Five things to love about living in Switzerland

Five things to love about living in Switzerland

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Blogger Kathy of TwoFools in Zurich lists her favourite things about Switzerland.

To be an expat is to be ambivalent. Some days it seems there could be no better place than your adopted home and other days it feels as though the best thing would be to pack it in and get out. There is, however, an awful lot to love about Switzerland. But for everything I love here, its opposite exists and sometimes drives me mad. Hence, the ambivalence.

I'm going for the positive this time.  Here are my top five things to love about Switzerland.

1. The grace and civility of daily life
I absolutely love the custom of saying hello and goodbye in the shops. A lilting Grüezi when you enter, a light Schönes Wochenende or Uf Wiederluege when you depart: the custom wraps each minor transaction in a little confection of good manners. I still get a kick out of saying Grüezi mittenand to fellow hikers. I love the custom of offering your fellow diners an En Guete when the meal arrives.

I'm always impressed as well with the thoughtfulness displayed when a stranger holds the door open for someone running those last few meters to catch the tram, or when others help lift a baby carriage on and off the tram.

2. Trust
Switzerland in general affords individuals a very high level of trust. Most newcomers find the custom of billing after mail-order goods are received delightfully old-fashioned. In Switzerland it's assumed that the customer will pay in a timely fashion, just as a matter of course. Because that is the right thing, because that is what people do.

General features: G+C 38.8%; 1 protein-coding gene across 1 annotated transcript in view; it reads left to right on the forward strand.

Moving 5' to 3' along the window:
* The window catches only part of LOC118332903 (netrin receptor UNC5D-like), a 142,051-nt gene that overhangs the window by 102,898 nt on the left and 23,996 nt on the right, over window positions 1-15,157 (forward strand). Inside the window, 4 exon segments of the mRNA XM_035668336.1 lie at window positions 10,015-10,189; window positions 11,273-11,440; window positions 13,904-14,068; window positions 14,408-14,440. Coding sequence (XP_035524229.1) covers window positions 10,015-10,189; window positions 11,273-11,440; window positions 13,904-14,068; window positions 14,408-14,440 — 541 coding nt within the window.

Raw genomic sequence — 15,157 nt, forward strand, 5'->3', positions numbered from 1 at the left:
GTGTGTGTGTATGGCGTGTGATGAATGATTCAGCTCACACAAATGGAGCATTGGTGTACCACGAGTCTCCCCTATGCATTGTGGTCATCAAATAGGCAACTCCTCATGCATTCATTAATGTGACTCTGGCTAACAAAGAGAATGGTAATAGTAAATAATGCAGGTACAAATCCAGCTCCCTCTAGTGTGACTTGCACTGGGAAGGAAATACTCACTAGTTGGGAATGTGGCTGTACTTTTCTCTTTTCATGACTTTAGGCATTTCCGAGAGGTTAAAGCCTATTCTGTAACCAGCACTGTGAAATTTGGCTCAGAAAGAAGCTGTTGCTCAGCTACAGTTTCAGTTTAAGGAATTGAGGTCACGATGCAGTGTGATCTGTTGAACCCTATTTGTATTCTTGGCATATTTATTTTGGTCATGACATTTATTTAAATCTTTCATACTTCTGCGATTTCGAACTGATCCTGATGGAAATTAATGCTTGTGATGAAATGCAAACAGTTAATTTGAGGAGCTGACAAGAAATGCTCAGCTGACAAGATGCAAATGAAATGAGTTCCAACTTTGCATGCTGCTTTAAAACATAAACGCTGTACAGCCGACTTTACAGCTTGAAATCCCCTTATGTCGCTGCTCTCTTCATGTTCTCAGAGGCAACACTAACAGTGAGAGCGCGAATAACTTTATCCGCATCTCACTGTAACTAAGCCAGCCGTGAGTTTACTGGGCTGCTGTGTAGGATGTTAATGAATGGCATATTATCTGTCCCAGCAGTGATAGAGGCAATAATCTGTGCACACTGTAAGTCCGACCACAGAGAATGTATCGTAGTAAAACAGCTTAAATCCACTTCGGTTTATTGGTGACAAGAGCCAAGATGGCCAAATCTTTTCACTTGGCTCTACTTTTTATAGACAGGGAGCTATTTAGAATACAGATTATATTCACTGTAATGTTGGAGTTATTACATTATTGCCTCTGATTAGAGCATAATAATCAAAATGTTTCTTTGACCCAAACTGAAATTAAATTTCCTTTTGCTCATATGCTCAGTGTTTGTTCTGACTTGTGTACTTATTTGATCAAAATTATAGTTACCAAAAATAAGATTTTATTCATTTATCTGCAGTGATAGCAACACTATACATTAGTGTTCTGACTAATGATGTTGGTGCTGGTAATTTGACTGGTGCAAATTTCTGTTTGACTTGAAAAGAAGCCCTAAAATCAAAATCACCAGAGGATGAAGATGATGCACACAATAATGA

To trust that others will do the right thing is to accord them a level of dignity that we could all wish for when moving through the metal detector at a high school in the US or when passing though security at any airport.

3. Trains
I love Swiss trains, and I think I fell in love with Switzerland traveling by train. Basel, Bern, Geneva, Lausanne, Luzern, Lugano, Interlaken, Mürren, Zermatt, Sion, Sierre, Chur, Davos. The Swiss countryside rolls by and I can't help but fall in love. I know the pitfalls of the pastoral: the locals that we pass have all the problems everyone else does––mundane to dreadful––but I still can't resist the magic.

The trains are comfortable, clean, quiet, efficient. They go almost everywhere and they get there on time. We've never even used our car share here. We just take the train.

Of course you knew the trains would make the top five. Everyone loves Swiss trains. There's even a show on the Travel Channel (in the UK and US) called Swiss Railway Journeys

4. Kantonligeist and Direct Democracy
I love Kantonligeist (allegiance to one's own small region) and the way that it reinforces the Swiss practice of direct democracy. It's infuriating, impractical, and shouldn't even be possible to sustain. Why in the hell can't the whole country just have the same rules for smoking in public or recycling or taxes? Why can't Swiss Germans just speak one language? Because they don't and that's how the Swiss like it. I like it too, because it's the exact opposite of our ever more standardised world.